The renal system involves the kidneys and the bladder. The blood flow, as well as the filtration rate of the kidneys, increases during pregnancy. “The filtration system is open to larger molecules passing through when a woman is pregnant. This is why blood may be detected in the urine when a pregnant mom has her urine checked at her regular check-ups. It’s important to investigate the problem just to make sure it’s normal,” explains Tamzin. The production of the hormone rennin in the kidneys increases during pregnancy, which contributes to the retention of fluids in your body.
Tamzin mentions that the enlarged uterus presses on the bladder, which causes a decreased bladder capacity, which is why you need to go to the loo more. The relaxation of the bladder is a result of the progesterone, which relaxes the ureters (the tubes that take the urine from your kidneys to your bladder). This can lead to urinary stasis, which may increase your risk of getting a urinary tract infection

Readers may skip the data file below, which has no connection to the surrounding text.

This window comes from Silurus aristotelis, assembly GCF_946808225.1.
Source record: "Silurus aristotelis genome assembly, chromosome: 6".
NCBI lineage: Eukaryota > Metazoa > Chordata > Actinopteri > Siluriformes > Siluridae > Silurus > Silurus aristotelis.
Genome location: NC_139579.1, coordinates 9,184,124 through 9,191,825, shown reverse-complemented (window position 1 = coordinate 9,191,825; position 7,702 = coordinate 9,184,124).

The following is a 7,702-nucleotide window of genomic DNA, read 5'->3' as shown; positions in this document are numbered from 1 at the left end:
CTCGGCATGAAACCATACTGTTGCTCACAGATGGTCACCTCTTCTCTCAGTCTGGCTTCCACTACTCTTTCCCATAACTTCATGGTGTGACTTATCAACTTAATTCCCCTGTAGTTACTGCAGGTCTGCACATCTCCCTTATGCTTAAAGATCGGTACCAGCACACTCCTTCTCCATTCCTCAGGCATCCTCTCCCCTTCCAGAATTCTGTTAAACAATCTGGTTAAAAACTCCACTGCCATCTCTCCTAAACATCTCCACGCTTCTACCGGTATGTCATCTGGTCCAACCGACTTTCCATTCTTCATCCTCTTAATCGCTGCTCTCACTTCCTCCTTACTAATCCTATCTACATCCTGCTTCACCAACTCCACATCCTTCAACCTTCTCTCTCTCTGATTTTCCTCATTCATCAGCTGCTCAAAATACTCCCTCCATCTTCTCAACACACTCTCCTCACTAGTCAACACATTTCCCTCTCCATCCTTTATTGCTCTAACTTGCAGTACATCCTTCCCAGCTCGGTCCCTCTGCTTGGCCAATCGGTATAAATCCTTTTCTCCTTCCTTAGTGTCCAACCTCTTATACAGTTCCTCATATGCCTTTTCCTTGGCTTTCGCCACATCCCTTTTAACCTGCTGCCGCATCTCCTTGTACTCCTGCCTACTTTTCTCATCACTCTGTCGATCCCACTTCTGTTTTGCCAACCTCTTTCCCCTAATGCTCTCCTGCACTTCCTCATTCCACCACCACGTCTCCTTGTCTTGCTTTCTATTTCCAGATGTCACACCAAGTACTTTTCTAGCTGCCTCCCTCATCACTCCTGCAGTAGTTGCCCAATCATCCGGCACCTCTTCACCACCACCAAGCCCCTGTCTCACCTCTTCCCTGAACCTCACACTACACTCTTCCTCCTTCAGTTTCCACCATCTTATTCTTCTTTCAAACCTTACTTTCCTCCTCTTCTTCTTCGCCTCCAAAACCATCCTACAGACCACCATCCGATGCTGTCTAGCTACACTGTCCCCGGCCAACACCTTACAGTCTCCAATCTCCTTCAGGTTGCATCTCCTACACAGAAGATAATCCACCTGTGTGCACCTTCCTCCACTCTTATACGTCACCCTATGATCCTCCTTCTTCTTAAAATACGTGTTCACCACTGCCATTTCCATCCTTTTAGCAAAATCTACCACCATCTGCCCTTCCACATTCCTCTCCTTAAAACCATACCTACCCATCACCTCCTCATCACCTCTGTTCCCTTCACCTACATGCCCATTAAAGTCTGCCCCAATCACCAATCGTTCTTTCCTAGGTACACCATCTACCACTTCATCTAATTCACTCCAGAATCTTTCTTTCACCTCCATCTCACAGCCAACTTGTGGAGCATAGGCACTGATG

The blood system
The haematological, or blood, system plays a role in the cardiovascular system during pregnancy, as well as after delivery, to prevent excessive blood loss. “The total blood volume is increased and may cause dilutional anaemia during pregnancy, so don’t be alarmed if there is a small decrease in your blood iron level,” says Dr Mia.
The clotting ability of your blood increases when you’re pregnant. Inform your doctor if you previously had, or suffer from varicose veins or had blood clots in your legs or lungs. The protein level is decreased during pregnancy, which contributes to the swelling in your legs. Excessive swelling should be attended to in order to exclude hypertension in pregnancy.
The endocrine (hormone) system
There is a slight enlargement of the thyroid during pregnancy, but this shouldn’t affect your pregnancy. Notify your doctor if you notice a lump or growth in your thyroid.